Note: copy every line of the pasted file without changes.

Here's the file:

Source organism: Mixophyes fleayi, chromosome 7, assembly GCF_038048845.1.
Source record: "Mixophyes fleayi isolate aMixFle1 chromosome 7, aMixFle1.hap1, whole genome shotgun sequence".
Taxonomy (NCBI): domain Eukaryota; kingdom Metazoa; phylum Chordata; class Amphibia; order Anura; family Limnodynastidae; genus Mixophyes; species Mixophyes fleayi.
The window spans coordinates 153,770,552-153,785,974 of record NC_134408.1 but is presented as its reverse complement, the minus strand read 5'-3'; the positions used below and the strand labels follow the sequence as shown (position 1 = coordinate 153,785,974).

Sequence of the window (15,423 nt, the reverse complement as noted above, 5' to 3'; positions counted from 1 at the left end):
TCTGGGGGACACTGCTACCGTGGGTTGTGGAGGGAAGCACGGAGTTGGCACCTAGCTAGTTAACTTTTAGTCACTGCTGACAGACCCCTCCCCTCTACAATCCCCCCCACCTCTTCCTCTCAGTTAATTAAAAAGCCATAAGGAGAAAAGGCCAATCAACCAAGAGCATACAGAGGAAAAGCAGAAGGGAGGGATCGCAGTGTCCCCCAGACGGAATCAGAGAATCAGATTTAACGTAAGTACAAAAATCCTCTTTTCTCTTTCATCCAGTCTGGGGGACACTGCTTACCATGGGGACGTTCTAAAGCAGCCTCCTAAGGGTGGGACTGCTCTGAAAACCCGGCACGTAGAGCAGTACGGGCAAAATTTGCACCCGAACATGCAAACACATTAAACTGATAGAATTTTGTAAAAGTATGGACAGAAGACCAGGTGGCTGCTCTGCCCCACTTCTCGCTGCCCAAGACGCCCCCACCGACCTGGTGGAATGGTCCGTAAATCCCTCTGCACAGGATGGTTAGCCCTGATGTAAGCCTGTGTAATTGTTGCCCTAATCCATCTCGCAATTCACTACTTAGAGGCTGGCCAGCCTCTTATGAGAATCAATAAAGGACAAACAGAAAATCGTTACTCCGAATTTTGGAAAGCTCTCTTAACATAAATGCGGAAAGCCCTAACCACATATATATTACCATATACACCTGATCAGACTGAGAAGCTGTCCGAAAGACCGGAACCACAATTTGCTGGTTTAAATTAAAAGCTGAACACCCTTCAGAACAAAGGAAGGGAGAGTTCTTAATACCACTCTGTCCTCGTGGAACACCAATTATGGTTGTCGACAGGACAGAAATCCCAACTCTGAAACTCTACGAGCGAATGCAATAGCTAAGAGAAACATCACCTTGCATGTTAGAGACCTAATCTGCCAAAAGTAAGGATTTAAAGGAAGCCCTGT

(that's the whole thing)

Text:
Source organism: Mixophyes fleayi, chromosome 7, assembly GCF_038048845.1.
Source record: "Mixophyes fleayi isolate aMixFle1 chromosome 7, aMixFle1.hap1, whole genome shotgun sequence".
Taxonomy (NCBI): domain Eukaryota; kingdom Metazoa; phylum Chordata; class Amphibia; order Anura; family Limnodynastidae; genus Mixophyes; species Mixophyes fleayi.
The window spans coordinates 153,770,552-153,785,974 of record NC_134408.1 but is presented as its reverse complement, the minus strand read 5'-3'; the positions used below and the strand labels follow the sequence as shown (position 1 = coordinate 153,785,974).

Sequence of the window (15,423 nt, the reverse complement as noted above, 5' to 3'; positions counted from 1 at the left end):
TCTGGGGGACACTGCTACCGTGGGTTGTGGAGGGAAGCACGGAGTTGGCACCTAGCTAGTTAACTTTTAGTCACTGCTGACAGACCCCTCCCCTCTACAATCCCCCCCACCTCTTCCTCTCAGTTAATTAAAAAGCCATAAGGAGAAAAGGCCAATCAACCAAGAGCATACAGAGGAAAAGCAGAAGGGAGGGATCGCAGTGTCCCCCAGACGGAATCAGAGAATCAGATTTAACGTAAGTACAAAAATCCTCTTTTCTCTTTCATCCAGTCTGGGGGACACTGCTTACCATGGGGACGTTCTAAAGCAGCCTCCTAAGGGTGGGACTGCTCTGAAAACCCGGCACGTAGAGCAGTACGGGCAAAATTTGCACCCGAACATGCAAACACATTAAACTGATAGAATTTTGTAAAAGTATGGACAGAAGACCAGGTGGCTGCTCTGCCCCACTTCTCGCTGCCCAAGACGCCCCCACCGACCTGGTGGAATGGTCCGTAAATCCCTCTGCACAGGATGGTTAGCCCTGATGTAAGCCTGTGTAATTGTTGCCCTAATCCATCTCGCAATTCACTACTTAGAGGCTGGCCAGCCTCTTATGAGAATCAATAAAGGACAAACAGAAAATCGTTACTCCGAATTTTGGAAAGCTCTCTTAACATAAATGCGGAAAGCCCTAACCACATATATATTACCATATACACCTGATCAGACTGAGAAGCTGTCCGAAAGACCGGAACCACAATTTGCTGGTTTAAATTAAAAGCTGAACACCCTTCAGAACAAAGGAAGGGAGAGTTCTTAATACCACTCTGTCCTCGTGGAACACCAATTATGGTTGTCGACAGGACAGAAATCCCAACTCTGAAACTCTACGAGCGAATGCAATAGCTAAGAGAAACATCACCTTGCATGTTAGAGACCTAATCTGCCAAAAGTAAGGATTTAAAGGAAGCCCTGT